The Noble Experiment

I was somewhere between the ages of eleven and thirteen when my parents made me an offer:  Don’t watch TV for a year and we will give you five hundred hollers.  Whoa.  Of course, I took them up on this.  And recently, I gave the same offer to my son.

He bit.  Until we got home, when he wanted to watch Hanna Montana or some other noisy show.  So, today I tried again.  I told him what he could buy with the money.  He is still clueless to the fact that it is worth much less today than it was then…it really doesn’t matter.  More than a one dollar bill to a little kid is crazy cash in their eyes.

So, we wrote up an official contract with magic marker and it is done.  Until March 12, 2010, The Max cannot watch television and he will be paid handsomely.

My goal in this is first and foremost, to have less background noise while I am doing homework or washing dishes.  Selfish?  Absolutely.    And then, of course, I would like for him to not sit and be poisoned by TV for the next year.  He’ll read books and whatnot.  It’ll be great.

I informed him, as I would to any addict (yes, my son was addicted to TV) that the first five days are the hardest, and after that he would find it easy.  Somehow that sealed the deal for him.  And now, if I can live without baseball, I can actually cancel cable and save sixty bucks a month.   Here’s to hoping!

About kristiane

killing spiders with my laser eyes.
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10 Responses to The Noble Experiment

  1. DJ D says:

    My power went out not too long ago for 5 days. I kind of had the opposite reaction at first. I was like, this is cool. I’ll catch up on my reading. Use flashlights…yeah, it’s like camping. Then somewhere around Cold Shower #2 and the realization that I was missing some of my favorite shows I realized I couldn’t go more than a week without TV without some serious withdrawal symptoms.

    If he goes through with it and doesn’t cheat, kudos to him. He deserves the $500. He’s a stronger man than me. Clever thinking on your part too. It’s a win-win all around.

  2. Amy says:

    Make sure he doesn’t find out that a lot of shows can be watched online now…that could be a technicality.

    Can’t imagine no baseball. I guess you could listen on the radio.

  3. Sarah says:

    I got a blog now sister! woo hoo. I’m hungry

  4. Guise says:

    So, do DVDs and movies count as TV? Or games?

    I think this is a great idea, though I couldn’t possibly fathom doing this as a kid, not because of tv addiction but the idea of waiting a year for the payoff. A year is like a century in kid time, I’d probably have wanted a lil regular bonus just to remind me why I was doing it! Maybe I’m just impatient though.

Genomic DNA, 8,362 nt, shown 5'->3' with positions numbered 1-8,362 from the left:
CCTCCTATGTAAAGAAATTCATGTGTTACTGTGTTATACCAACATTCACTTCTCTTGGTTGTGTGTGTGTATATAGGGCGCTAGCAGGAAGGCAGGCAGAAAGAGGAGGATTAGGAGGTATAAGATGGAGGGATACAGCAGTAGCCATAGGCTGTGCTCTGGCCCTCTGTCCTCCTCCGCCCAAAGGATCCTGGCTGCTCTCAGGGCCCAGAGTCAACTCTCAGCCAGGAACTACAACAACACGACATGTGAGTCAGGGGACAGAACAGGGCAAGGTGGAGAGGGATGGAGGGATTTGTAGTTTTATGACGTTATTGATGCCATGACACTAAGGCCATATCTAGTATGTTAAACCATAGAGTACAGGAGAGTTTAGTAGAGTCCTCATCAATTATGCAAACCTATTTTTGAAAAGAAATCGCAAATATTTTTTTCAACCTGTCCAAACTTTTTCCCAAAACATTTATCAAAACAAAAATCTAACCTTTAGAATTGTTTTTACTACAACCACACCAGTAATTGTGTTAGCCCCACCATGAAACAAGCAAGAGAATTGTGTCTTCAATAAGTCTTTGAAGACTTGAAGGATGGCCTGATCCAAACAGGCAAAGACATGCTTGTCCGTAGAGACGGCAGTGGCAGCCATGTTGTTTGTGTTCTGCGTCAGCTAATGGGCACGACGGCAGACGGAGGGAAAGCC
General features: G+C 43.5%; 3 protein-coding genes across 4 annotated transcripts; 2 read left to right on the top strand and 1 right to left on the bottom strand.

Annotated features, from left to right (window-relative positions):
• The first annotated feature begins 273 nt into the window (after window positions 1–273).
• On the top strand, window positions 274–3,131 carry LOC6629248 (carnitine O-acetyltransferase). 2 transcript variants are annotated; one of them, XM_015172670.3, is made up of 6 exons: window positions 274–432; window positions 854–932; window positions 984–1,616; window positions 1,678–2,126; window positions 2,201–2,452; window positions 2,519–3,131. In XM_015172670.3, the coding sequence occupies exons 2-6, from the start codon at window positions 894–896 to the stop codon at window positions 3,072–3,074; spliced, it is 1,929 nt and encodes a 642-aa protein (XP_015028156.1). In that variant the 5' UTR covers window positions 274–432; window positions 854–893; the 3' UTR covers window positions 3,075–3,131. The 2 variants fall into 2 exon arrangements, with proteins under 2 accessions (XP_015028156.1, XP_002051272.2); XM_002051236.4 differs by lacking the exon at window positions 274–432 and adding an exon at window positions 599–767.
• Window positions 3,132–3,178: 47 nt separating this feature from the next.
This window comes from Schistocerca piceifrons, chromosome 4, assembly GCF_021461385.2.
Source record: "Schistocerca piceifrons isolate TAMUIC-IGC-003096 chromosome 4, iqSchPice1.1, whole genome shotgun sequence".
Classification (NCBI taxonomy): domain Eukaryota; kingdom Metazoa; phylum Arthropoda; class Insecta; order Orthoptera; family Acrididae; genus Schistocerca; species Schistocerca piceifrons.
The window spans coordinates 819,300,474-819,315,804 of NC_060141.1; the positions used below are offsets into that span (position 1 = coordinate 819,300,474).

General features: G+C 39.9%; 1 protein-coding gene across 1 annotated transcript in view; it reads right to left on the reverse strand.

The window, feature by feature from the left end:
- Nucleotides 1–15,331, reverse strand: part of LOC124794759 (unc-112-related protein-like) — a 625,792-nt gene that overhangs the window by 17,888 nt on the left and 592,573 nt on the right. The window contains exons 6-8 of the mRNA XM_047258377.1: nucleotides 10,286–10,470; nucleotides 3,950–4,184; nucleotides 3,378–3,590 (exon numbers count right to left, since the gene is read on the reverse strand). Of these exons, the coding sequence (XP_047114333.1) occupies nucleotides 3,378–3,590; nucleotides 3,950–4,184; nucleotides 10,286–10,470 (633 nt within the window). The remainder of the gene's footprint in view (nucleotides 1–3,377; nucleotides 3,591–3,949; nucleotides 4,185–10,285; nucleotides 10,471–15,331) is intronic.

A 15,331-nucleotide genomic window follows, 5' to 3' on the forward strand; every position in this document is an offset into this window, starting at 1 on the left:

Now is of course the time for board games nights and stuff; playing Operatioon while wearing lab coats or Mouse Trap with Mickey Mouse ears.

  5. Ally says:

    does this apply at my house too??
    because i dunno if its possible there

  6. kristiane says:

    We have set rules about this:
    He may be in the room if I am watching TV.
    He may watch TV at a friends house, if that is what they want to do.
    He may play games on the computer…no Netflix, YouTube or hulu etc.
    If I decide I need some movie theater popcorn, I am going to take him to the movies.

  7. Mom says:

    Maybe he’ll talk to me on the phone now if he gets bored enough.

  8. So…based on the $60-a-month for cable equation…doesn’t that imply that the value of “No TV for a year” is actually $720? ($60×12)

    Sounds like Max negotiated poorly…

    …on the other hand, Max’s mother sounds rather shrewd.

  9. Guise says:

    Is it also time to break out the reading books, colouring books and writing/drawing stuff for the Max? Throw the lad a couple of Dahl, whip out a box of Crayola and Batman pictures and finally a guest spot on the blog.

  10. mklasing says:

    The added benefit of this is that based on the number of times Obama is on TV or a clip of one of his speeches is on TV, your son will miss approximately 1, 559, 342 opportunities to hear him speak–way to go Mom–that is the real gift.


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